In Giolito’s place is lefthander Manny Bañuelos, a one-time New York Yankees prospect that has drawn plenty of revisionist praise from the New York media after Bañuelos’ start on Monday. He threw four scoreless innings against the Baltimore Orioles, with four strikeouts to one walk. The 28-year-old is only making his second foray into major league duty, and will probably be on some sort of pitch count, so don’t expect him to stick around too long in this one — even if he is cruising through the Tigers lineup.
What we’re rooting for: a better series finish
The Tigers were flying high after a doubleheader sweep of the Red Sox on Tuesday, moving up to just 1 1⁄2 games away from first place in the AL Central. They had the Sox on the ropes, to a certain extent, with Boston hovering seven games back in their own division race. While pushing across another win or two would not have put the Tigers into the playoffs — or sent Boston packing from them — by any means, it would have been a nice way to head into the weekend and the back half of their road trip.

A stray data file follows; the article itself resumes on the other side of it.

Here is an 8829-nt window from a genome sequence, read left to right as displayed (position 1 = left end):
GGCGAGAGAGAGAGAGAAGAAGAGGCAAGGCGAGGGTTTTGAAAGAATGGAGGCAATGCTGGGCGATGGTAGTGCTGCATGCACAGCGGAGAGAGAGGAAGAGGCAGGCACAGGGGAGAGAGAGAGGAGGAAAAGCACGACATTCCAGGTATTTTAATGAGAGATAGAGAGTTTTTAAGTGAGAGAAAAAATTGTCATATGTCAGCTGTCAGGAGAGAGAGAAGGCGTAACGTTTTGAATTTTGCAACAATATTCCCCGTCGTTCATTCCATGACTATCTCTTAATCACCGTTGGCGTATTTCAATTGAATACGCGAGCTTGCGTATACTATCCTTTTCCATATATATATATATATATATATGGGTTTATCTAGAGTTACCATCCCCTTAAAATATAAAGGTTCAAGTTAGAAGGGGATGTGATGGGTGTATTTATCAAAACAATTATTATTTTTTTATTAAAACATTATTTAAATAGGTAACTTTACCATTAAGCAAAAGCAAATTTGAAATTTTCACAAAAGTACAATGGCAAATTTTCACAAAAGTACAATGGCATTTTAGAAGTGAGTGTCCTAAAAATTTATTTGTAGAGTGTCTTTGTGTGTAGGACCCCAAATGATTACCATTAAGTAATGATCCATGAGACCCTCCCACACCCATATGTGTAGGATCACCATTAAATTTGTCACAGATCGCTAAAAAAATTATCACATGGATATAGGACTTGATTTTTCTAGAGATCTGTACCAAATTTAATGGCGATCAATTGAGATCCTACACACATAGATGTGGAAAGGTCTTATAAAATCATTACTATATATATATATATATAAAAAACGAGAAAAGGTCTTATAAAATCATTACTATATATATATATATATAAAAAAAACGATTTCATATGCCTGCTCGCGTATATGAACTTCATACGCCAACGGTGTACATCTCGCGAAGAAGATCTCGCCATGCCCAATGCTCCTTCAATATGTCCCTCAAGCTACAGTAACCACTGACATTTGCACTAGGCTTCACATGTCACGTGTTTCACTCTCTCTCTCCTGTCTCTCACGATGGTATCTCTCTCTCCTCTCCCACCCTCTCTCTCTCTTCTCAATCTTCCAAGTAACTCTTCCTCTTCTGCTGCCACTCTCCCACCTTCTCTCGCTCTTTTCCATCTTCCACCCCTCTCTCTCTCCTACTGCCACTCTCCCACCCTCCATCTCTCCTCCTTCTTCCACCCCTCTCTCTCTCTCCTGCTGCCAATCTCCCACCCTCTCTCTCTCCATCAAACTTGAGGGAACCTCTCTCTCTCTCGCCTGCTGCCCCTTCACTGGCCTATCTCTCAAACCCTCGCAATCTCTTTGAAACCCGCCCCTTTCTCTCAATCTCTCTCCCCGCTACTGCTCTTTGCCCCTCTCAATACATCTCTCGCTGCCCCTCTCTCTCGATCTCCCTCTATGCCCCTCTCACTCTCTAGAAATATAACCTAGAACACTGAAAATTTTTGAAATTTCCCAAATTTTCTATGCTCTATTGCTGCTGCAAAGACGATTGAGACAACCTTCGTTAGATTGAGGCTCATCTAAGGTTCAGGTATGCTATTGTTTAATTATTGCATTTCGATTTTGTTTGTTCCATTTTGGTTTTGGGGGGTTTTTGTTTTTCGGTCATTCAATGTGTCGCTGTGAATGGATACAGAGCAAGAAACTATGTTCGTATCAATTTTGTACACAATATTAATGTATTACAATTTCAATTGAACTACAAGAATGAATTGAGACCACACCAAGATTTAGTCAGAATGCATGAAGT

Instead, the Tigers were undone by the same pitching they have relied upon so heavily this season. Their 12-12 start is mostly smoke and mirrors so far — they are out-performing their pythagorean expected record by two wins already and have been outscored by 19 runs this season — but these losses are still disappointing to witness. If the Tigers can take two of three from the Sox this weekend, they can continue to put pressure on the teams above them in the AL Central, and set themselves up for a possible winning road trip as they head to Philadelphia next week.